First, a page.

What the Progressive Conservatives’ season of 180s could mean for the deficit

ANALYSIS: The government seems to be trying to win back friends after a rough first year in office. Will it still be able to meet its own targets to balance the province’s books?
By John Michael McGrath - Published on Sep 09, 2019
The government announced in the 2018 fall economic statement that it was cancelling plans for a French-language university in the province. (Frank Gunn/CP)

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Another week, another reversal by the Doug Ford government. On Saturday, while the rest of the country was watching Bianca Adreescu win the U.S. Open, the province announced that Ontario and Canada had signed a memorandum of understanding committing both to building a francophone university. The news came after a week or so of conservatives, provincial and federal, trying to pin the blame on Ottawa for the lack of funding for a French-language campus.

A couple of points: First, it was Ontario, not Ottawa, that announced last year that it wouldn’t be moving forward with a French-language university campus. Even under the Liberals, there were reasonable criticisms levied at the plan: some questioned whether the government should spend tens of millions (the recent argument was over whether Ottawa and Queen's Park could split $126 million 50-50) on building a whole new campus for the francophone population. Nevertheless, it came as a shock to many when, in the 2018 fall economic statement, the government announced the cancellation of the campus. The move led MPP Amanda Simard to leave Ford’s caucus (she now sits as an independent) and soured relations between the party and francophone voters.

Second, the Tories have been trying to frustrate all attempts by the federal Liberals to connect Ford with Andrew Scheer by telling the Liberals to stick to their own, federal, jurisdiction. For example, when the Liberals attack Scheer over his prior (and since abandoned) promise to provide a tax break for parents of children in private schools — saying such a move would hurt public schools — PC staffers at Queen’s Park have responded by noting that education falls under provincial, and not federal, jurisdiction.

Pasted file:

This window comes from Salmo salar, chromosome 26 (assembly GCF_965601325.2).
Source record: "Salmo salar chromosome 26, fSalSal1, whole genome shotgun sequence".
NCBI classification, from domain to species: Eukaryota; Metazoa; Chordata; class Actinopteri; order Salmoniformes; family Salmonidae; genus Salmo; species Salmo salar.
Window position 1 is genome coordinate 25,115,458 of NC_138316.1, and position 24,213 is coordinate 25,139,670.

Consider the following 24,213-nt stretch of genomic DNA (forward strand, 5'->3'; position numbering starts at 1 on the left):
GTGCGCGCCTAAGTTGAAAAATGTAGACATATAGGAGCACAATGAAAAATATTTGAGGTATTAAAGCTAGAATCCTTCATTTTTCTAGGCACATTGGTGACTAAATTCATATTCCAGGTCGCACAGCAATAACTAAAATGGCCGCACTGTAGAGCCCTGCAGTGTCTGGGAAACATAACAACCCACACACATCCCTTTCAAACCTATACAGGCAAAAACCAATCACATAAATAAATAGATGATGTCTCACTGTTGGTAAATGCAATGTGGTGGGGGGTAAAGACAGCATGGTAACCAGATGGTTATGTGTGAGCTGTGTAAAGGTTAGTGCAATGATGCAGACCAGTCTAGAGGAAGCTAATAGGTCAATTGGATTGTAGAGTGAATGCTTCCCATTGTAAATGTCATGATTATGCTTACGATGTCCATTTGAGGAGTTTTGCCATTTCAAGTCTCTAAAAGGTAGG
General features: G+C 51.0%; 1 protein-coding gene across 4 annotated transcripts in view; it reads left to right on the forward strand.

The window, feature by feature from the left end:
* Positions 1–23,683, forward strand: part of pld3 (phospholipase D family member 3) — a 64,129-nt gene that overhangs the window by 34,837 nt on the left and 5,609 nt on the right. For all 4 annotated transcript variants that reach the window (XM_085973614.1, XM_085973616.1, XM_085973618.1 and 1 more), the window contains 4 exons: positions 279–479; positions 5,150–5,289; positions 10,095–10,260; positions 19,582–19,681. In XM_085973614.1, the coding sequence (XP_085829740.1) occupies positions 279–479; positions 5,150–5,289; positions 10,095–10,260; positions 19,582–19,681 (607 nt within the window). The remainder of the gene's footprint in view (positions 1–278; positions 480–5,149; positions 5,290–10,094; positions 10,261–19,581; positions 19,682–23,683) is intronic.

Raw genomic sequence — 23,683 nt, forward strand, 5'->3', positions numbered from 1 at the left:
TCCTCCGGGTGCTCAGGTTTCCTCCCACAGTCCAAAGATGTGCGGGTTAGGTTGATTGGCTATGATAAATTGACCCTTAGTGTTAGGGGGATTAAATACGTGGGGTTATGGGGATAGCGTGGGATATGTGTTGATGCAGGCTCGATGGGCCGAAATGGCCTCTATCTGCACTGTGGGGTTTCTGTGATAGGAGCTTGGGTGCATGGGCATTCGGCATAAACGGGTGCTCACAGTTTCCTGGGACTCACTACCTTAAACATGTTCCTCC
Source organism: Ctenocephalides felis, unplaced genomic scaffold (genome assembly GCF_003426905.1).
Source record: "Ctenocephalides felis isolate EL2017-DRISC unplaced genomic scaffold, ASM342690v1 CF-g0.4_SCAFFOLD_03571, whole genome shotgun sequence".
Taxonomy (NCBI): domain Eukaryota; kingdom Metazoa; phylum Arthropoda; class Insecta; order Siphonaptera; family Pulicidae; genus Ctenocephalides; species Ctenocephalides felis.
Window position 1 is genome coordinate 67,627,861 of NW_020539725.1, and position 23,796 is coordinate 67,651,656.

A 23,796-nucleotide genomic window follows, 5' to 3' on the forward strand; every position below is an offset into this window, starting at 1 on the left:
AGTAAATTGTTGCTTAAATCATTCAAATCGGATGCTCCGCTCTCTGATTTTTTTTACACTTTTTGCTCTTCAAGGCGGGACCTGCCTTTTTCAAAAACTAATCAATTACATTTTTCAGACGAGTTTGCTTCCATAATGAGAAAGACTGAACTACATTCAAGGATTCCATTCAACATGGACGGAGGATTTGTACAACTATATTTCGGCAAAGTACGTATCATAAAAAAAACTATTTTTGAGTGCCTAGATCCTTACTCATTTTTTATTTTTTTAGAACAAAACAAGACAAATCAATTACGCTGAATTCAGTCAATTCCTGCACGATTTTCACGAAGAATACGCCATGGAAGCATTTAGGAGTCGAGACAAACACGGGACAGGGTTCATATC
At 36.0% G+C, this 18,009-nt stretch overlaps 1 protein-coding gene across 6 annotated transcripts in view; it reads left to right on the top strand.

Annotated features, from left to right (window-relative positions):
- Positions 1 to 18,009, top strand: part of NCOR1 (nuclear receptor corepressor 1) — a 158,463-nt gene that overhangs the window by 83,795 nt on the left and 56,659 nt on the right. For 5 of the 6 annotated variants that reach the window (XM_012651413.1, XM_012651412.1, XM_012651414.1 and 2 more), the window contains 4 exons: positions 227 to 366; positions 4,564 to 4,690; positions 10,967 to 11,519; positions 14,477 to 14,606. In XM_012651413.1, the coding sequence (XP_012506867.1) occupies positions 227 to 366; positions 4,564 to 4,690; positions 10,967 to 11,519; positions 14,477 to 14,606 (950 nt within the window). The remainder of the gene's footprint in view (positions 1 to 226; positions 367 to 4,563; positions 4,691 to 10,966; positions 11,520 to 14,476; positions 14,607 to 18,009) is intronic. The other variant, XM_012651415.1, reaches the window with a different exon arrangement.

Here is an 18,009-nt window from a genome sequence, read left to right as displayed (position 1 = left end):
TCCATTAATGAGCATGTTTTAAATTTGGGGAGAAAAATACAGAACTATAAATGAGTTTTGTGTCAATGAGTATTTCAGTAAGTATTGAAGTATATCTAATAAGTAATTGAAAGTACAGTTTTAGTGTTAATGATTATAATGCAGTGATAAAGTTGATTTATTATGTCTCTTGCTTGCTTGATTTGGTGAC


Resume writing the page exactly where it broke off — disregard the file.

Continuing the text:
That’s accurate and true — but it’s a bit much for the Tories to tell Ottawa to keep its nose out of their business on Monday only to cry poverty and come asking for federal dollars on Friday.

The silliness of election season will, eventually, be over, and then the Tories will have a bigger problem. The hard turn they’ve made on the French-language university is only the latest of several whiplash-inducing 180s they’ve executed since the cabinet shuffle in June (and the expulsion of Ford’s chief of staff, Dean French). Last week on TVO.org, Steve Paikin wrote about some of the efforts the government has made this summer to reverse course, and Matt Gurney elaborated on some ways it could all still go wrong for the Tories.

But whether their current efforts revive their standing in the polls (or, more immediately, stop hurting Andrew Scheer), the Tories will have the same problem next spring that they had in April 2019: they’ve got to present a provincial budget to the legislature, one that makes some headway on reducing the provincial deficit. There are plenty of arguments to be made about how serious Ontario’s deficits really are, but, for now, it’s important to note only that the Ontario PC party believes they’re very severe indeed.

Because a summer is a long time in politics, it’s been nearly forgotten now, but the spring budget — the same document that caused so many political problems for the government — was trying to do something real: contain the growth of spending at Queen’s Park in order to reduce the deficit. And, while not every reversal the Tories have made since then carries a big price sticker, many of them do. Keeping the peace with the provincial teachers’ unions certainly will, and if they also want to make peace with the parents of children with autism, that will also come with a substantial cost.

And that’s the dilemma facing the Tories. They could have tried to tough out the bad press from the spring budget on the grounds that it would be a distant memory by the time of the 2022 election — and hoped that voters would reward them for their fiscal discipline. Instead, they’ve opted to change direction and try to make nice (at least a little), even though doing so will prove expensive.

I can’t say for certain which choice was the correct one — that will emerge in the years to come, and prediction is a sucker’s game — but it’s worth being clear-eyed about the risks the PCs face if they stick to their plan to balance the province’s books by 2023. It could mean delaying or abandoning some of the promises they made in the last election and have yet to fulfill, like cutting gas taxes by 10 cents a litre. Or it could mean pushing back the deadline — which could result in more costs for the province if financial markets start demanding higher interest on government debt.

The Tories came to office believing that the Liberals were incapable of making the hard choices necessary to balance the books, and there was no small amount of evidence to back up that accusation. But it’s also an easy opinion to hold when you’re in the opposition benches. Power means making choices in a real world where every option comes with costs — and that’s harder than it looks from the outside.

Correction: Bianca Andreescu won the U.S. Open on Saturday, not Sunday.

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